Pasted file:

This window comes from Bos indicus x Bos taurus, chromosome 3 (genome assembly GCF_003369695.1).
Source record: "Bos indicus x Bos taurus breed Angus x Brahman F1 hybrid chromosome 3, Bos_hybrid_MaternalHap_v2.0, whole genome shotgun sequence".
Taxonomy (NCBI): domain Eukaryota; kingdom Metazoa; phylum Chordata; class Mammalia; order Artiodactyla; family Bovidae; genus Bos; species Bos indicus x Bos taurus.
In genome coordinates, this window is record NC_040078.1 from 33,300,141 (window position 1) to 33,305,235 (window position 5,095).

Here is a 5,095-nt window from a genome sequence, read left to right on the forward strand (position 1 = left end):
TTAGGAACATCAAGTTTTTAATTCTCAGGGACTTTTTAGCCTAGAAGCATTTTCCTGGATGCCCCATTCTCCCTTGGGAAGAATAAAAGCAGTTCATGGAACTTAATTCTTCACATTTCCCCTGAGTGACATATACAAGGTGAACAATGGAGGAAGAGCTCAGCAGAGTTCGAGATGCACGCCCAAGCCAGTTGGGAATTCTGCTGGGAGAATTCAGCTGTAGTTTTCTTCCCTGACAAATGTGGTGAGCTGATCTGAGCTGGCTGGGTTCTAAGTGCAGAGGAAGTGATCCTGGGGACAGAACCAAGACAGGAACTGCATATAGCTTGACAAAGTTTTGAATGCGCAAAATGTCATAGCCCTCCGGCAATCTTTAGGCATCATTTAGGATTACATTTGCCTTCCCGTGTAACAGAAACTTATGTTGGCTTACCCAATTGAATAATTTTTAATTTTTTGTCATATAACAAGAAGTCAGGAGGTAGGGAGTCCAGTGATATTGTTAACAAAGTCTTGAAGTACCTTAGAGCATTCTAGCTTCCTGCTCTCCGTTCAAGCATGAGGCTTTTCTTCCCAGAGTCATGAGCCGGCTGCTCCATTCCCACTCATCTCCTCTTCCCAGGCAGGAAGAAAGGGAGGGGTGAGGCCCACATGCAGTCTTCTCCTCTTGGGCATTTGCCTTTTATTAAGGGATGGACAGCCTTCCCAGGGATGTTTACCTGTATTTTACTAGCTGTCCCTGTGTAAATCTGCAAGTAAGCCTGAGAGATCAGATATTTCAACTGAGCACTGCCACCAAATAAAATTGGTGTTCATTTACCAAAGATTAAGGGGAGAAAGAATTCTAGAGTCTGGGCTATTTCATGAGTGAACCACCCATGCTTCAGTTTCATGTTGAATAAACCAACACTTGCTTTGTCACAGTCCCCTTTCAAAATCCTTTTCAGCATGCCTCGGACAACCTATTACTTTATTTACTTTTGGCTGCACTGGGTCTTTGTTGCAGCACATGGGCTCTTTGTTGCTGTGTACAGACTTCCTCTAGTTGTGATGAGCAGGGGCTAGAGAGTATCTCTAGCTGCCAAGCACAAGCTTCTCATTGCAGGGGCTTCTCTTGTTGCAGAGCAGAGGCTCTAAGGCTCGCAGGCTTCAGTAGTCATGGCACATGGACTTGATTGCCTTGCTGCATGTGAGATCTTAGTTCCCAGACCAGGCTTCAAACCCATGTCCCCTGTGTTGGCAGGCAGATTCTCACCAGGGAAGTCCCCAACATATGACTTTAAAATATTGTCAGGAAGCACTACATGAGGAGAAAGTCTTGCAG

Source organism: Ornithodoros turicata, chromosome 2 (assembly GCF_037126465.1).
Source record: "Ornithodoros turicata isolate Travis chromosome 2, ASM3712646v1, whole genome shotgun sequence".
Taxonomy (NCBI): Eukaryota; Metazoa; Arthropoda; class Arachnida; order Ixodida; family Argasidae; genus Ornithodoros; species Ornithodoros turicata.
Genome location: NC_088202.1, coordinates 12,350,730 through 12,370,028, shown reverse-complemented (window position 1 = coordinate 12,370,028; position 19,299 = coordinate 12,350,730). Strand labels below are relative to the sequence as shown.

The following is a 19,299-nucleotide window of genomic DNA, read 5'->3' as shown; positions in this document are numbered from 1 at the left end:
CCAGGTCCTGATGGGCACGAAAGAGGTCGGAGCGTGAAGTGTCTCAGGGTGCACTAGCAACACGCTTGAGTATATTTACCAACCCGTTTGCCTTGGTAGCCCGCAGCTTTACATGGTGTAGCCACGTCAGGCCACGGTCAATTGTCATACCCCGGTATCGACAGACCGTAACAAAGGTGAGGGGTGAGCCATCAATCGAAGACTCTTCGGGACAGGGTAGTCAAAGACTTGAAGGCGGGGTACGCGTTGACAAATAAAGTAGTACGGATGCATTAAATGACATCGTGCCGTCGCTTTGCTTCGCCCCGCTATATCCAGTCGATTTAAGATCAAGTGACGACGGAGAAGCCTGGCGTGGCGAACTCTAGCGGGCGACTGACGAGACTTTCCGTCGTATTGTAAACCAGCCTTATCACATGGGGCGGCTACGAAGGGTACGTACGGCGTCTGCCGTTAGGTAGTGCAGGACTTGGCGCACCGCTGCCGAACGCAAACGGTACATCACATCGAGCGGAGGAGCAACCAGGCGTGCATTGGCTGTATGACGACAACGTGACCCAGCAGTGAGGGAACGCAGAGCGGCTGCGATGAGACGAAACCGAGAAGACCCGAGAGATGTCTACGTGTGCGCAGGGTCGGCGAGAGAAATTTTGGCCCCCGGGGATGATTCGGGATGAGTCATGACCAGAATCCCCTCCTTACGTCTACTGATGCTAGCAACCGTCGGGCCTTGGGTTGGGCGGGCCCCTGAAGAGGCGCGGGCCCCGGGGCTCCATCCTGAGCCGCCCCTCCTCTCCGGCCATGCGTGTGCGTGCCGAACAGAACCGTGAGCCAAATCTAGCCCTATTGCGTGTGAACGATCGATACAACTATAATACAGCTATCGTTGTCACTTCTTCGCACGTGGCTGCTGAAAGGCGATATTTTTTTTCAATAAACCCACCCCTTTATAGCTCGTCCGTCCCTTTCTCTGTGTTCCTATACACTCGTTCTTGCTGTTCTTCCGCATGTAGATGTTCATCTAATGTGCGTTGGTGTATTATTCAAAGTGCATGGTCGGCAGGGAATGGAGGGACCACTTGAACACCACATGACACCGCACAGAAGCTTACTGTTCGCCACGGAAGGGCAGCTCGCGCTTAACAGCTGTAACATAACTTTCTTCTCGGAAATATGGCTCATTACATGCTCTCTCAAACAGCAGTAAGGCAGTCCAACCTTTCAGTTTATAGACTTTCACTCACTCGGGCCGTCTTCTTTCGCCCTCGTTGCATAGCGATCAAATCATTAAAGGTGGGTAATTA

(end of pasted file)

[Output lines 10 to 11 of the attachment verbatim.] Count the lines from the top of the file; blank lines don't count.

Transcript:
Genome location: NC_088202.1, coordinates 12,350,730 through 12,370,028, shown reverse-complemented (window position 1 = coordinate 12,370,028; position 19,299 = coordinate 12,350,730). Strand labels below are relative to the sequence as shown.

The following is a 19,299-nucleotide window of genomic DNA, read 5'->3' as shown; positions in this document are numbered from 1 at the left end: